Should Tom Coughlin Let Eli Manning Call His Own Plays?

Sean CouchContributor IMay 26, 2009

GLENDALE, AZ - FEBRUARY 03:  Quarterback Eli Manning #10 of the New York Giants holds the Vince Lombardi Trophy after defeating the New England Patriots 17 0 14 after Super Bowl XLII on February 3, 2008 at the University of Phoenix Stadium in Glendale, Arizona.  (Photo by Donald Miralle/Getty Images)

With the 28-year-old Eli Manning entering his prime, is the possibility of Tom Coughlin handing over full play-calling responsibility to the six-year veteran a reasonable strategy?

Manning has improved each year, leading the Giants to the playoffs for four straight seasons.

His 2008 passing efficiency of 86.4 percent was the highest of his career, a reflection of feeling more comfortable as the established leader of a team that shed the big personalities of Tiki Barber, who questioned his leadership skills, and Jeremy Shockey, who continually complained about his touches.

Despite his sub-par 2008 performance in the playoffs, Manning seems to be on the threshold of bigger and better things.

But, with the team choosing not to re-sign both starting wide receivers, the 2009 season might not seem to be the right moment to hand play-calling duties to Manning in Coughlin's mind, who also has to deal with a young receiving corp and an injury-prone running game in the form of Brandon Jacobs and Ahmad Bradshaw.

Often, the unconventional approach is the "lightning in a bottle" that separates the very good coach from the great one and Coughlin, whose nickname is "Colonel," could take a strategic lesson from a great coach—Bill Belichick.

The unorthodox Belichick handed the play-calling reins to his franchise quarterback, Tom Brady, in the 2004 AFC championship game on a first-possession, 4th-and-1 call at their own 44 yard line against a pumped up Colts team.

Brady completed the pass, a short two-yard conversion. The play set the tone for Brady and the Patriots' playoff run, propelling them to their second Super Bowl in three years, transforming Brady into a legendary gold-standard quarterback that calls his own plays.

While Belichick did this in the playoffs, Coughlin should consider preparing Manning for play-calling responsibilities at the start of the 2009 season to help him overcome his propensity to start slow.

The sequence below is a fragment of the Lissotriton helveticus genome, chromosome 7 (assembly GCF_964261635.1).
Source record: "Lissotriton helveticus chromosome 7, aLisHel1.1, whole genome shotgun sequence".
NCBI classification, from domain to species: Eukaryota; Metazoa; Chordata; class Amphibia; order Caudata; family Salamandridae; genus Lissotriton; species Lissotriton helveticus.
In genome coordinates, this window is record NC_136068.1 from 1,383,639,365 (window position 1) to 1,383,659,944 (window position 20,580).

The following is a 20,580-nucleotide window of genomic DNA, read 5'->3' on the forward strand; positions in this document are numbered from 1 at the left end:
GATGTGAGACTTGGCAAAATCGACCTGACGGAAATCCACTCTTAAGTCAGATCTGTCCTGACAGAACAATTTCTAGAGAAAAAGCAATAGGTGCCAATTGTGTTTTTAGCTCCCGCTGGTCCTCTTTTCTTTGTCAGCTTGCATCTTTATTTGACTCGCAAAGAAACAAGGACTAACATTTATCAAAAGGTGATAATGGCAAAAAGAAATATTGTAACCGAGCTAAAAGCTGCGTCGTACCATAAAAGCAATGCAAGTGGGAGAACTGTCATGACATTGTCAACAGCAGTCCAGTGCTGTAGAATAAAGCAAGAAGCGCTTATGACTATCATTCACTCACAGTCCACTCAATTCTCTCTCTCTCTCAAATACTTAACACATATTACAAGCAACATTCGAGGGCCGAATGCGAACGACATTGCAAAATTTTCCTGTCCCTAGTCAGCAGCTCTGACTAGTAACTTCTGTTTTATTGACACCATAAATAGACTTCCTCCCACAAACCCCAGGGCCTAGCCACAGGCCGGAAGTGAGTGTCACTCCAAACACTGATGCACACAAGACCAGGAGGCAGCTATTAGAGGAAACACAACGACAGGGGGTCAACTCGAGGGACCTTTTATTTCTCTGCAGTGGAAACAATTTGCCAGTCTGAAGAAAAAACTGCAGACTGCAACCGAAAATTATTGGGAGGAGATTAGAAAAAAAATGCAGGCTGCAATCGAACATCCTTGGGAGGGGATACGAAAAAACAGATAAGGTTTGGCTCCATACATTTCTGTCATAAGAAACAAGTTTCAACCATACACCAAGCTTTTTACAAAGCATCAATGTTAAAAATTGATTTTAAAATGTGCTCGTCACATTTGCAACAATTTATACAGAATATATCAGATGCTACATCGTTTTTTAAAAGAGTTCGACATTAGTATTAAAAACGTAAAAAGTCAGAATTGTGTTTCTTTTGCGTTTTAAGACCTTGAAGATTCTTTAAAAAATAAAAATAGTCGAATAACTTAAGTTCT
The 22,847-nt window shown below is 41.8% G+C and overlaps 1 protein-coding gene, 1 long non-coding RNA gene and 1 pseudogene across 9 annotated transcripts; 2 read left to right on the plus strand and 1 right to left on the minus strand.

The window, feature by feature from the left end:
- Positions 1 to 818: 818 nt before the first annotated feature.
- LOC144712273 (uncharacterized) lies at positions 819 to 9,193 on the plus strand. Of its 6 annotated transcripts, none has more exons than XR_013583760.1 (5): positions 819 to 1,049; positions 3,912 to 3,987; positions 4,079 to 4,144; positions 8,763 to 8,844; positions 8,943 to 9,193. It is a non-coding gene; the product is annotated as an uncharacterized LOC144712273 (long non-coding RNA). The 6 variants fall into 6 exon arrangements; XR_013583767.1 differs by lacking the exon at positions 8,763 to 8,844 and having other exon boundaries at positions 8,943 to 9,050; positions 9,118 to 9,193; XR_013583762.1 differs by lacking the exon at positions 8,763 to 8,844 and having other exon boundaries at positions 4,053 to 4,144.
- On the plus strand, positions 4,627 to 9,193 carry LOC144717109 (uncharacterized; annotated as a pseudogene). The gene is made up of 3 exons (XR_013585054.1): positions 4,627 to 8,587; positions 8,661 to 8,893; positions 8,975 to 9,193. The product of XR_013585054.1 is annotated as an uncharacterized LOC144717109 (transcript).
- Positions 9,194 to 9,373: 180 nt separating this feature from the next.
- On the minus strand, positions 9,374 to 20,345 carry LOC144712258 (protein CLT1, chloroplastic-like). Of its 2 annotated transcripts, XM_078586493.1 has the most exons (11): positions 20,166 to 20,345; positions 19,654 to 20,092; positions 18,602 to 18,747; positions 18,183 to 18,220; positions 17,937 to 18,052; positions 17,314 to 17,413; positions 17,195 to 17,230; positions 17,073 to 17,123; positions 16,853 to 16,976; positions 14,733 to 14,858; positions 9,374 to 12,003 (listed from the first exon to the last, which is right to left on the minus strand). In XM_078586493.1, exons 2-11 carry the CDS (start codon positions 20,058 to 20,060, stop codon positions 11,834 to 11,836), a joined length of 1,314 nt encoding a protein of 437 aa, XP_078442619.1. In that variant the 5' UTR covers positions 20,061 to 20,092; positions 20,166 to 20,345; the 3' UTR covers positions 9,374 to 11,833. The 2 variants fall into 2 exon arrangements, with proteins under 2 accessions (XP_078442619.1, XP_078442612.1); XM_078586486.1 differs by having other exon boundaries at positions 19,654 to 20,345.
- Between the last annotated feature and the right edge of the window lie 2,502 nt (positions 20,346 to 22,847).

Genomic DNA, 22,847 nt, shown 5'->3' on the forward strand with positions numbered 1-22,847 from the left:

Manning has proven himself to be a durable and assertive big-game performer. The knock on him is his out-of-rhythm accuracy during the first 30 minutes of games. His performance improves dramatically when he is forced to make decisions on the fly, often with his team down and in their quick no-huddle offense.

This tendency can be compared to a bored student who is so ahead of the class, his mind drifts from the teacher's course lesson to shooting spit balls out of a straw at his classmates. At times, Manning looks so unfocused on his passes, the ball comes out of his hand like a knuckle ball pitcher.

A player of his talent shouldn't have those lapses in mechanics, and it you watch Coughlin's body language when he comes off the field after one of those throws, you can see him saying to him without talking, "Get your head in the game."  

Coughlin could go a step further and give Eli an opportunity to help to design offensive strategy, designing plays with Offensive Coordinator Kevin Gilbride because of his extensive football background. How many players grow up with a NFL quarterback legend of a father and a improvising quarterback genius of a brother?

Imagine the backyard barbecue talk, that alone could turn into a master's course in quarterbackology. Father Archie and brother Peyton could end up as unpaid consultants in the Giants playbook and if you think about it, would that be that bad of a thing?

Manning's re-focused attention on the playbook could turn him into a more relaxed, assertive, and confident player, transforming his 76.1 career quarterback efficiency rating into an above 90 percent rating, which would approach the golden realm of Brady, a career 92.9 passer and Peyton Manning, who has a career rating of 94.7.

Brady is still the most-feared quarterback in the league because of his ability to quickly exploit matchups on the fly. Close behind him is Eli's brother Peyton, who reads defenses so quickly coordinators delay putting their teams in their defensive set to disrupt his vision. They both call their own plays, being the only two on record in the NFL to do so.

Coughlin has shown that he is flexible and aggressive. Giving Eli Manning playcalling responsibility could be the bold move that Coughlin could use to get the Giants back to the Super Bowl.